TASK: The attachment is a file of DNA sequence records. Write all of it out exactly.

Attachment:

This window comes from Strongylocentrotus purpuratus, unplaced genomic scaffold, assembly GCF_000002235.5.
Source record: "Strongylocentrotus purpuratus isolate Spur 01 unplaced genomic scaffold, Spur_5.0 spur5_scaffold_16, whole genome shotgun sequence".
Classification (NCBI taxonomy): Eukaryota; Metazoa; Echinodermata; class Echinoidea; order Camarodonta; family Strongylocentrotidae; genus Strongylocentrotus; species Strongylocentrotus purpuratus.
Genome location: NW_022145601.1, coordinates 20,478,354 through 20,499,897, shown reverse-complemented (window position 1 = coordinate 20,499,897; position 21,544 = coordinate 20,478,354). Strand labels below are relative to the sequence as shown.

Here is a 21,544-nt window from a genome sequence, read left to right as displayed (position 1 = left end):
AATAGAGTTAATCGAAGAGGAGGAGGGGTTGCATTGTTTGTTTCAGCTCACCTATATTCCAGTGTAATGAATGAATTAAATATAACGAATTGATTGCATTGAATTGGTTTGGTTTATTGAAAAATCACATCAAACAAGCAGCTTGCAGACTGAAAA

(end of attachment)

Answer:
This window comes from Strongylocentrotus purpuratus, unplaced genomic scaffold, assembly GCF_000002235.5.
Source record: "Strongylocentrotus purpuratus isolate Spur 01 unplaced genomic scaffold, Spur_5.0 spur5_scaffold_16, whole genome shotgun sequence".
Classification (NCBI taxonomy): Eukaryota; Metazoa; Echinodermata; class Echinoidea; order Camarodonta; family Strongylocentrotidae; genus Strongylocentrotus; species Strongylocentrotus purpuratus.
Genome location: NW_022145601.1, coordinates 20,478,354 through 20,499,897, shown reverse-complemented (window position 1 = coordinate 20,499,897; position 21,544 = coordinate 20,478,354). Strand labels below are relative to the sequence as shown.

Here is a 21,544-nt window from a genome sequence, read left to right as displayed (position 1 = left end):
AATAGAGTTAATCGAAGAGGAGGAGGGGTTGCATTGTTTGTTTCAGCTCACCTATATTCCAGTGTAATGAATGAATTAAATATAACGAATTGATTGCATTGAATTGGTTTGGTTTATTGAAAAATCACATCAAACAAGCAGCTTGCAGACTGAAAA